It’s time to fear the fungi

Microscopic image of blue bulbs on stalks against violet background.

Enlarge / Computer illustration of Candida fungi (yeast). The most common representatives of Candida fungi are C. albicans and C. auris with similar morphology. C. albicans is found on the skin and mucous membranes of the mouth, genitals, respiratory tract, and digestive tract. The most common disease caused by C. albicans is vaginal candidiasis (thrush). C. auris was first identified in 2009. It causes serious multidrug-resistant infections in hospitalized patients and has high mortality rates. (credit: Kateryna Kon | Science Photo Library | Getty)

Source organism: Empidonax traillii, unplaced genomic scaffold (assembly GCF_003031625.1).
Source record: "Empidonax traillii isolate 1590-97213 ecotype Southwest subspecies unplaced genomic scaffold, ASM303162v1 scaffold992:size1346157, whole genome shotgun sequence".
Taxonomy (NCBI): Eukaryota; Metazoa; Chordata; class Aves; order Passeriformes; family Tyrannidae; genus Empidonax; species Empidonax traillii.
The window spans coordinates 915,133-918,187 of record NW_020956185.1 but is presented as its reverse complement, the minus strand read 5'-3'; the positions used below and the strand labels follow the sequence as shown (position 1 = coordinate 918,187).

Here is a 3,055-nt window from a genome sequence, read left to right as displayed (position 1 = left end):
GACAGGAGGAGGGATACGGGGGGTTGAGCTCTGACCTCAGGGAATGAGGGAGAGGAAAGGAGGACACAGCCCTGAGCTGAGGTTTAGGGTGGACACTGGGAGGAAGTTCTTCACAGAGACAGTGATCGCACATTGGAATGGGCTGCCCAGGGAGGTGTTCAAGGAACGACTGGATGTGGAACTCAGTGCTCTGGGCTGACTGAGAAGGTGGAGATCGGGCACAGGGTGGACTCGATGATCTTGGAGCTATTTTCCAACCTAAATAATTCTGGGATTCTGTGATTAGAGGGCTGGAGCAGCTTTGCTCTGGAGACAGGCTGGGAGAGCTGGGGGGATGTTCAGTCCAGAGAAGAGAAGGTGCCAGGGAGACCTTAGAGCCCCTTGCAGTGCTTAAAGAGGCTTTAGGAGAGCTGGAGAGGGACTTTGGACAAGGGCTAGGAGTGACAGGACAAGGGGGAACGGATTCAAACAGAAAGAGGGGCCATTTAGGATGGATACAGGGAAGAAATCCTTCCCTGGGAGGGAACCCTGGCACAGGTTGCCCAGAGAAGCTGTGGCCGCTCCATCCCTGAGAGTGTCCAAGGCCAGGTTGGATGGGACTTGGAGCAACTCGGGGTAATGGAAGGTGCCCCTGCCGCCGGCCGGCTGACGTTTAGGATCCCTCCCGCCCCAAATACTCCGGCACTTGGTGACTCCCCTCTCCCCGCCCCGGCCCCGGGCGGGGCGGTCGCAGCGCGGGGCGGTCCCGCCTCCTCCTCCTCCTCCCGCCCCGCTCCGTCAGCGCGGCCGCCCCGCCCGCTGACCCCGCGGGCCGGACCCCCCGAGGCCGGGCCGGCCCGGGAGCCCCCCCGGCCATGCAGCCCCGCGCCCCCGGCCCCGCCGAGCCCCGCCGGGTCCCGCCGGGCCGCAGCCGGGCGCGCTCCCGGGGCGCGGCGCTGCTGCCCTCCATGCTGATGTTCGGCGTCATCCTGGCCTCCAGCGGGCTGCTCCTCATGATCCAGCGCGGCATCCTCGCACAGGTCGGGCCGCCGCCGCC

There are plenty of things in this world that might keep you up at night. There’s COVID-19, of course, but if you’re anxious like me you could probably rattle off a very long list of additional fears: getting hit by a car, cancer, being poisoned by an ill-advised gas station meal, getting caught in a wildfire, electrocuting yourself plugging your laptop in at a dodgy cafe. But what is likely not high on your list is fungi. Unfortunately, that might be changing.

In 2009, a patient in Japan developed a new fungal infection on their ear. The highly transmissible Candida auris fungus had been previously unknown to science (and resistant to the drugs available to treat it), but within a few years, cases started emerging in Venezuela, Iran, Russia, and South Africa.

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